As I tend to go seriously overboard with the flour, I often use a pastry brush to brush of the excess flour once the cookie dough has been cut and the little shapes are safely sitting on the baking trays.
If you’re like me, you’ll have to grab
a cookie several cookies as soon as they come out of the oven. Anyone who can resist a warm cookie must have a willpower of made of steel. But if you’re looking to decorate the cookies, you really do need to let them cool. And cool completely – none of that ‘eh, they’re cool enough’ stuff.*
*A direct quote from me before messing up a batch of cupcakes (by adding frosting to not-yet-cool cupcakes).
Since decorating isn’t something I’m particularly good at (I have seriously unsteady hands) I kept it simple: melted white chocolate, sprinkles and M&M’s. If you’d like to make a proper icing, then please go ahead. But if you ask me, melted chocolate wins over icing any day of the week.
Every time I’ve made this recipe I’ve ended up with exactly 20 cookies. But obviously your cookie cutters will make a big difference here, so consider 20 cookies a rough estimate for the quantity.
Okay, that’s all I have to say about gingerbread (for now!).
Wait, one more thing: as fans of gingerbread lattes would know, gingerbread pairs perfectly with coffee. So grab yourself some cookies, a good mug of joe, and enjoy the fun of the holiday season.
- 2 tablespoons (35g) almond butter
- ¼ cup (60g) pumpkin puree
- ¼ cup (50g) brown sugar, packed
- 2 tablespoons (30mL) maple syrup
- 2 teaspoons blackstrap molasses
- 1 teaspoon vanilla extract
- 1 teaspoon ground cinnamon
- 1 teaspoon ground ginger
- ¼ teaspoon ground nutmeg
- ¼ teaspoon ground cloves
- ¾ cup (70g) oat flour
- ½ cup (70g) all purpose flour
- ¼ teaspoon baking powder
- ¼ teaspoon baking soda
- ¼ teaspoon salt
- Extra flour, for rolling and cutting
- In a large bowl, combine the almond butter, pumpkin puree, brown sugar, maple syrup, blackstrap molasses and vanilla extract. Whisk until smooth.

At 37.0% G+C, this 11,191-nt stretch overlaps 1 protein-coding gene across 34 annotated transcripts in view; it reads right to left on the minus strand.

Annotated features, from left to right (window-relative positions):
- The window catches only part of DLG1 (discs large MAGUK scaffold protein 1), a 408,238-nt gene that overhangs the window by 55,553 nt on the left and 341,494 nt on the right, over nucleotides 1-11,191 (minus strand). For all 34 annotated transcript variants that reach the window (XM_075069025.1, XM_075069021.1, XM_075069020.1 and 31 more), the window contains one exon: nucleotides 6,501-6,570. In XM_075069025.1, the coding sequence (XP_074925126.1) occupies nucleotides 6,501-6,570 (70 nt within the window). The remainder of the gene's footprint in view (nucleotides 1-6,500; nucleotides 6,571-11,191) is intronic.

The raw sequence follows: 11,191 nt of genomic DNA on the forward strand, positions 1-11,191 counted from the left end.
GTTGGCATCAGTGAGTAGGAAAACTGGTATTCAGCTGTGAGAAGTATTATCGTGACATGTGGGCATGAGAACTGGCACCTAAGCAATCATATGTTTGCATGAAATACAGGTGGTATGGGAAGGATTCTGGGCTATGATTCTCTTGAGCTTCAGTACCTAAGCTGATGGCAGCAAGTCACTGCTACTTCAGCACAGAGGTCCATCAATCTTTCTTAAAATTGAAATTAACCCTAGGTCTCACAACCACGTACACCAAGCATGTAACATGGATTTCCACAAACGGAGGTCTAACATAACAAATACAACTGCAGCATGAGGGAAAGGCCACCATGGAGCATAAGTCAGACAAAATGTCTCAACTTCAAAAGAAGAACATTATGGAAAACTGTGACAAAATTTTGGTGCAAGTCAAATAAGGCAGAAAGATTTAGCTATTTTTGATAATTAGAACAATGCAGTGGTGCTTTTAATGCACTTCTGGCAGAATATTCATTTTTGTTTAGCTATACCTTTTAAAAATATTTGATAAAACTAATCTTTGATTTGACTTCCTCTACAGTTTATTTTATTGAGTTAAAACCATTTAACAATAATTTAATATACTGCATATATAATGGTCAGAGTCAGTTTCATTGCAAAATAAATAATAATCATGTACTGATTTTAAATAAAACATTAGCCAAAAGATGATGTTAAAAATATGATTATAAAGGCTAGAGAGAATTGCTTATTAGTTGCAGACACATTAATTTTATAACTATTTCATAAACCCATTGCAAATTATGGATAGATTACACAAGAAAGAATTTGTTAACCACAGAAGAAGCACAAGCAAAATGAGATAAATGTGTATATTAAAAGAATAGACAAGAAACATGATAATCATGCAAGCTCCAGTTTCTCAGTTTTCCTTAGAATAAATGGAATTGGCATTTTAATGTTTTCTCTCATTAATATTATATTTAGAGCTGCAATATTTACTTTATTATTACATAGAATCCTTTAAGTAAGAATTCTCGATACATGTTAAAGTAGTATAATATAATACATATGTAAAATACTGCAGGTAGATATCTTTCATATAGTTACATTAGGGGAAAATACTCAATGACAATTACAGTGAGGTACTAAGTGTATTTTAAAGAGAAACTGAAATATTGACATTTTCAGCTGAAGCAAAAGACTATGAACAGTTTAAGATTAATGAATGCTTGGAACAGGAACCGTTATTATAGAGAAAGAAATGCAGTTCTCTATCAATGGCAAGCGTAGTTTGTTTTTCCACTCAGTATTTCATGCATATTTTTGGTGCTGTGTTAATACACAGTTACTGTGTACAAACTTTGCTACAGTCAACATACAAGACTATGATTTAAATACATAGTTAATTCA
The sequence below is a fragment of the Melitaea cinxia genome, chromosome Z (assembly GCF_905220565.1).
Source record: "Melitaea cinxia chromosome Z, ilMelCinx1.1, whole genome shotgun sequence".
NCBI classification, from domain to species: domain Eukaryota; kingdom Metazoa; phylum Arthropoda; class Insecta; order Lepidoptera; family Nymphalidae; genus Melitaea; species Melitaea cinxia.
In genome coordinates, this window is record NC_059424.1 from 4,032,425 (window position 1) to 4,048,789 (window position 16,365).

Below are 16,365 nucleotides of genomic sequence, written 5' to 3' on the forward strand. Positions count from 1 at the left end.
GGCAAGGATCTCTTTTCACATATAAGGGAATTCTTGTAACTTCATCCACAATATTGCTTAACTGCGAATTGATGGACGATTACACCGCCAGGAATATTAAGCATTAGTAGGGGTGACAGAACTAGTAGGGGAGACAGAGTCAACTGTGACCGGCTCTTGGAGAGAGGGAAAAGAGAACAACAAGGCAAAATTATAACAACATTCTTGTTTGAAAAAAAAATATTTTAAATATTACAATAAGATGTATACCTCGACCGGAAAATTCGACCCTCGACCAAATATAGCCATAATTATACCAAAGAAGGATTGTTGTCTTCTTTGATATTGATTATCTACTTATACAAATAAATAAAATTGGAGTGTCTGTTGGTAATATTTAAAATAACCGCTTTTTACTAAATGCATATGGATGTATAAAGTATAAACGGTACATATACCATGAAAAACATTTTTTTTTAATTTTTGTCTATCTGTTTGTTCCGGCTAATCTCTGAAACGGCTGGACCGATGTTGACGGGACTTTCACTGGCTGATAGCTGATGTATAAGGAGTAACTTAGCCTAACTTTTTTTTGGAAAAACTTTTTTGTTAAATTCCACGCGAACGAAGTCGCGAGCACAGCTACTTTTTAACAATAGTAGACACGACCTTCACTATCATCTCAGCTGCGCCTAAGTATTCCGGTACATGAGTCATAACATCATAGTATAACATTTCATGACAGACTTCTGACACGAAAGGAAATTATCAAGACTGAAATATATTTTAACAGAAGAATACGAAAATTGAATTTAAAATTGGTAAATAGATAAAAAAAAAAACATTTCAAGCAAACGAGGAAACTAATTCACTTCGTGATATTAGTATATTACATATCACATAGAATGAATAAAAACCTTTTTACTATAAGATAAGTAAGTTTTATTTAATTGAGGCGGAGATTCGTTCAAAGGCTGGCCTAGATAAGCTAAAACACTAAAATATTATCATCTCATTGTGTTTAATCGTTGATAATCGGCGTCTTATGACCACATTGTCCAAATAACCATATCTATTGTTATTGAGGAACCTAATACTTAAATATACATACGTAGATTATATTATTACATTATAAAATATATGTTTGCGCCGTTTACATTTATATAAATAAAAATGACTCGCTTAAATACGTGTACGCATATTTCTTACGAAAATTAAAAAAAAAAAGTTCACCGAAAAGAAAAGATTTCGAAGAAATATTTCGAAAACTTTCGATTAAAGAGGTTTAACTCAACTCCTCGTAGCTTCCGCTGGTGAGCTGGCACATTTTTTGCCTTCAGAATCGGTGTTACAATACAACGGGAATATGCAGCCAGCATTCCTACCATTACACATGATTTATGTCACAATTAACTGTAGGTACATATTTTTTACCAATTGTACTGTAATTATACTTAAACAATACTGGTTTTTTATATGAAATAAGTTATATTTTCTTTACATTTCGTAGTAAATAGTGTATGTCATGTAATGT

- Mix in the cinnamon, ginger, nutmeg and cloves. Add the oat flour, all purpose flour, baking powder, baking soda and salt. Mix with a spoon until combined. The dough should be soft and reasonably sticky.
- Transfer the dough to a large sheet of plastic wrap. Wrap tightly, and flatten into a disc. Refrigerate for 1 hour.
- Preheat the oven to 350°F (180°C). Line two baking trays with non-stick paper. Generously flour over a flat surface, as well as a rolling pin and some cookie cutters.
- Place the chilled dough to the floured surface, sprinkle over more flour, and roll out to approximately ¼-inch thick. Use the cookie cutters to cut out cookies, re-rolling the dough as necessary. Carefully place the cookies on the prepared baking trays.
- Bake for 8 - 10 minutes. Let the cookies cool on the baking trays for 5 minutes, before transferring to a cooling rack. Store the cookies in an airtight container.
To make your own oat flour, use a coffee grinder (or food processor, or blender) grind some rolled oats into a flour.
¾ cup of rolled oats will yield a little over ¾ cup of oat flour.
If the dough appears to be too wet (or overly sticky), add some more flour. If the dough is too dry, add more maple syrup (or a splash of milk).
1 hour is the minimum dough chilling time – longer is fine (within reason, don’t leave it there for days).
Cool cookies completely before decorating.
I decorated my cookies with melted white chocolate, sprinkles and M&M's.